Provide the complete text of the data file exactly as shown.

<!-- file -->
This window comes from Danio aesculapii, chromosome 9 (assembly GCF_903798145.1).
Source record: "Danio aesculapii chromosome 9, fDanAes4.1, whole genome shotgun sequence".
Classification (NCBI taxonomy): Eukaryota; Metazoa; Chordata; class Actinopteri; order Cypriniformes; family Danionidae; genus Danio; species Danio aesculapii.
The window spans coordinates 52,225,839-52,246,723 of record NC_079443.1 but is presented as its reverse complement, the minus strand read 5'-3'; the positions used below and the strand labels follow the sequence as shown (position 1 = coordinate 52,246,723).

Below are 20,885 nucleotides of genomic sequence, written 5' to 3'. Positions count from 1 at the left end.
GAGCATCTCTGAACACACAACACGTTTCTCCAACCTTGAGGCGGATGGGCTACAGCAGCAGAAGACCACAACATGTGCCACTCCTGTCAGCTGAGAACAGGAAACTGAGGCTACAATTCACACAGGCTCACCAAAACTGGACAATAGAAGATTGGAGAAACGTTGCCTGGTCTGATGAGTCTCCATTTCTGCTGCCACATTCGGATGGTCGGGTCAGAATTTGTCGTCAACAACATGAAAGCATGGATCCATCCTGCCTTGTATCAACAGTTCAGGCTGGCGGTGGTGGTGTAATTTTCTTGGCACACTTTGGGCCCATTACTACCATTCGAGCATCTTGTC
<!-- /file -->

This window comes from Danio aesculapii, chromosome 9 (assembly GCF_903798145.1).
Source record: "Danio aesculapii chromosome 9, fDanAes4.1, whole genome shotgun sequence".
Classification (NCBI taxonomy): Eukaryota; Metazoa; Chordata; class Actinopteri; order Cypriniformes; family Danionidae; genus Danio; species Danio aesculapii.
The window spans coordinates 52,225,839-52,246,723 of record NC_079443.1 but is presented as its reverse complement, the minus strand read 5'-3'; the positions used below and the strand labels follow the sequence as shown (position 1 = coordinate 52,246,723).

Below are 20,885 nucleotides of genomic sequence, written 5' to 3'. Positions count from 1 at the left end.
GAGCATCTCTGAACACACAACACGTTTCTCCAACCTTGAGGCGGATGGGCTACAGCAGCAGAAGACCACAACATGTGCCACTCCTGTCAGCTGAGAACAGGAAACTGAGGCTACAATTCACACAGGCTCACCAAAACTGGACAATAGAAGATTGGAGAAACGTTGCCTGGTCTGATGAGTCTCCATTTCTGCTGCCACATTCGGATGGTCGGGTCAGAATTTGTCGTCAACAACATGAAAGCATGGATCCATCCTGCCTTGTATCAACAGTTCAGGCTGGCGGTGGTGGTGTAATTTTCTTGGCACACTTTGGGCCCATTACTACCATTCGAGCATCTTGTC